In the last blog I wrote about the imaginative transport vehicles of yore. In this blog I will tell you about something which is even older, yet is still very much thriving nowadays: “Leaf foil”.
Before the inception of aluminum foil, many cultures around the world has discovered the awesomeness of nature leaf as cooking stove (wrap food with leaves and put it in the coals or on hot rocks around the fire pit). Some leaves are also used to steam food or wrap before boiling to keep the ingredients together. In the following are some prime examples:
- Banana/Plantain leaves have been used for centuries as a way to wrap food for cooking and storage. They are also used as a way to carry pouches of food and can be used as a plate, too.
- Bamboo leaves are used to steam food in by many Asian cultures. They need to be soaked in water before use to avoid cracking.
- Corn Husks – Fibrous and strong, corn husk are used by many Hispanic cultures for various dishes. Like plantain leaves, they can be used not only for cooking, they also make great wraps for food you want to store or bring with you. Depending on what you used it for, they can be reused, too. They also leave a nice flavor on the food.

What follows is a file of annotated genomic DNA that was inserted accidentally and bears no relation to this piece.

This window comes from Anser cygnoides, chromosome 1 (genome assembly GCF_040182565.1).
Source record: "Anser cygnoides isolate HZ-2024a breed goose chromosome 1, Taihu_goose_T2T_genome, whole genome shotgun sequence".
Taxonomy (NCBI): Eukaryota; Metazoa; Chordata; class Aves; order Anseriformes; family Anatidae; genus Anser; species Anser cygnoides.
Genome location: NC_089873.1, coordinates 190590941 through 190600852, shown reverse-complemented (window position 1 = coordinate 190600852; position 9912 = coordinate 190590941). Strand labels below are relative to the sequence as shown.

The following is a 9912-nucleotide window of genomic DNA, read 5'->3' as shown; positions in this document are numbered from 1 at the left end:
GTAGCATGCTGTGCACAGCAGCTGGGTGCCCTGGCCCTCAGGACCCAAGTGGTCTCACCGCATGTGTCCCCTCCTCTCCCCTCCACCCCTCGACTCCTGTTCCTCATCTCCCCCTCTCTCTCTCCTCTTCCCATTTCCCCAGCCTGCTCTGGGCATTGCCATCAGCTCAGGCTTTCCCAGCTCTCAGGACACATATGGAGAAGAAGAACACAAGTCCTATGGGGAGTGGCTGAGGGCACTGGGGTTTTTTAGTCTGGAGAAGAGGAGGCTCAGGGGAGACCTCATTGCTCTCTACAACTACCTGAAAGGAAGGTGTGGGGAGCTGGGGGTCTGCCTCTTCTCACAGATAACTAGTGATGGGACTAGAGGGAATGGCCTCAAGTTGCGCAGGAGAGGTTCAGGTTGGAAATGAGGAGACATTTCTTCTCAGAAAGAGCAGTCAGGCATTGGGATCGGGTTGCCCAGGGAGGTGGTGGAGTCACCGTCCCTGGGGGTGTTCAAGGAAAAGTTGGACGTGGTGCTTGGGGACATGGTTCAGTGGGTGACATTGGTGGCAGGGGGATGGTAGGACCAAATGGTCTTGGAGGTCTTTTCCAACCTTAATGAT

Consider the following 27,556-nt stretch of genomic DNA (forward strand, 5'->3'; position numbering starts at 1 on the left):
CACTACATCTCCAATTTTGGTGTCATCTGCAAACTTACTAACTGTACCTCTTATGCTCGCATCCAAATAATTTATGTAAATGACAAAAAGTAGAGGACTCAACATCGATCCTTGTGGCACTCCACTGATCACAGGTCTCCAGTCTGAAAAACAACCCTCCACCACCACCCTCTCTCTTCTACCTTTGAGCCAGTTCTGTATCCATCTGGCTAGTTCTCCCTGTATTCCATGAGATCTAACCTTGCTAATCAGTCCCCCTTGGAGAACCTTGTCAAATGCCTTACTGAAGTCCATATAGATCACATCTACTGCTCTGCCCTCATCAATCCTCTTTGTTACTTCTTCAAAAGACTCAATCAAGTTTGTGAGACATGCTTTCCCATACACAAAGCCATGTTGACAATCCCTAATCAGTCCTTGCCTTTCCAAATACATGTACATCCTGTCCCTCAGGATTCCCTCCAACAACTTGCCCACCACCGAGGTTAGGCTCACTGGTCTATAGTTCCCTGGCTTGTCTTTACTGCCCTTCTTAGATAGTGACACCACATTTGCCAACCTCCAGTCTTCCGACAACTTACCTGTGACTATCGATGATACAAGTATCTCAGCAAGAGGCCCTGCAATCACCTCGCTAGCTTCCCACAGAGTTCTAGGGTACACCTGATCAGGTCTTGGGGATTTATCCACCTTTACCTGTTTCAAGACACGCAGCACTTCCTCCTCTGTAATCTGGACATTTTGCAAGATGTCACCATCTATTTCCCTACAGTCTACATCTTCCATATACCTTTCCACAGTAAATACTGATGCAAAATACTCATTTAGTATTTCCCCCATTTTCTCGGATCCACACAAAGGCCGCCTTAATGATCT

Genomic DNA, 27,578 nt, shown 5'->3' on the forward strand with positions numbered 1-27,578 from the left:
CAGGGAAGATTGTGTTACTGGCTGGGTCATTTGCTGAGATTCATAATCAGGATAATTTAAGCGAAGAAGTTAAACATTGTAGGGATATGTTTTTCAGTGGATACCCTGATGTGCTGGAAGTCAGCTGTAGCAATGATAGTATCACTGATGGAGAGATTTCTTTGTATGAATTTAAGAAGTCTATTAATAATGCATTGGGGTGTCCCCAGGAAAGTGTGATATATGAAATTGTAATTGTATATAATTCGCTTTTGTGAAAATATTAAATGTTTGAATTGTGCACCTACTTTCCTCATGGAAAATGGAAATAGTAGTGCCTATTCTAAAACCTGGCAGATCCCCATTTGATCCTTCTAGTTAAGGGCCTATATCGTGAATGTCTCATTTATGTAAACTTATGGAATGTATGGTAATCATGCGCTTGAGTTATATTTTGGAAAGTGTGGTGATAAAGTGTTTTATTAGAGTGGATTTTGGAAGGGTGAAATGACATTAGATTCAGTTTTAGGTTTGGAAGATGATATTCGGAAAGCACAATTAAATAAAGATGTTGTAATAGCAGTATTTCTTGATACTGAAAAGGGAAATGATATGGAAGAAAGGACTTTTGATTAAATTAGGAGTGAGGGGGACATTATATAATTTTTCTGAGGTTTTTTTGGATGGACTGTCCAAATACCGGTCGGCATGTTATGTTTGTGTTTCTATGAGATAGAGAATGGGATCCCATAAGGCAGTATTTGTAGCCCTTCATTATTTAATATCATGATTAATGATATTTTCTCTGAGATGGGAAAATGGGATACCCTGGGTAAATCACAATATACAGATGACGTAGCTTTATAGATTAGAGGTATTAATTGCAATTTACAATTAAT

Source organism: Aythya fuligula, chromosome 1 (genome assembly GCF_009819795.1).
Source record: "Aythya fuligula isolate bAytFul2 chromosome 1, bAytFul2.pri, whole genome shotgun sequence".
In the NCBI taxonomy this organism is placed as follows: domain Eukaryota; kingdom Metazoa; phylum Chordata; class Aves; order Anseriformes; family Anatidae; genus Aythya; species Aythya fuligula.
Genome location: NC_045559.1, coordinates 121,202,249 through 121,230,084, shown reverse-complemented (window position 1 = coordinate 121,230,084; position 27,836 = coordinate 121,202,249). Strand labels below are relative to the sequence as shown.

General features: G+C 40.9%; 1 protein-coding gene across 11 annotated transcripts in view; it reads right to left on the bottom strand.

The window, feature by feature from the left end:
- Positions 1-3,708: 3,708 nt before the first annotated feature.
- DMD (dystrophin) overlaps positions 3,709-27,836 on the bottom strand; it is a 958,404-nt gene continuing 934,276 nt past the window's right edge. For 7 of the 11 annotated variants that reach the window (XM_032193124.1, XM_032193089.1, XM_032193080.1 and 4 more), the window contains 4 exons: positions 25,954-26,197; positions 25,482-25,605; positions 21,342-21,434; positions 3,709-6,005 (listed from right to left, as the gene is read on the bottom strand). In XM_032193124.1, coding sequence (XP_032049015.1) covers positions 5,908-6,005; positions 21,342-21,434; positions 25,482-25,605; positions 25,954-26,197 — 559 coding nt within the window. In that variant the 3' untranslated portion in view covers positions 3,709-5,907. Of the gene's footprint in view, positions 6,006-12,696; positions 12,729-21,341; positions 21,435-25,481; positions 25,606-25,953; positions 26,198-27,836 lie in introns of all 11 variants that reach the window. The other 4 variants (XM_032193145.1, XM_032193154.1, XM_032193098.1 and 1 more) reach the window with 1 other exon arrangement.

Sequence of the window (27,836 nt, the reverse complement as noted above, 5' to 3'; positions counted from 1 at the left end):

- Lotus – Another Asian specialty, lotus leaves get very large and can infuse the food with a nice, earthy aroma. They also need to be soaked (usually bought dried at the store) before using.
Why do leaves work as a food wrap or natural ‘tin foil?”
First, because of their “flexible” water content! Most people who use leaves as a food wrap buy them dried in packages at the store and then soak them to bring back the strength of the fibers that hold everything together. Doing that will also keep the food moist and aromatic when wrapped.
Many leaf types such as Lotus, Bamboo or Banana leaves are also water proof and therefore can serves as perfect transport packet for foods.
Another reason is because the essential oils found in many types of leaves. These oils are usually rich with antioxidant and antimicrobial content, which actively fights back certain pathogenic bacteria and spoilage organisms and thus helps preserving foods, even in high humidity and temperature condition.
Hopefully in the not too-far-away future, such incredible properties of wrapping leaves can be harnessed and used on an industrial scale in packaging, preserving and storing foods?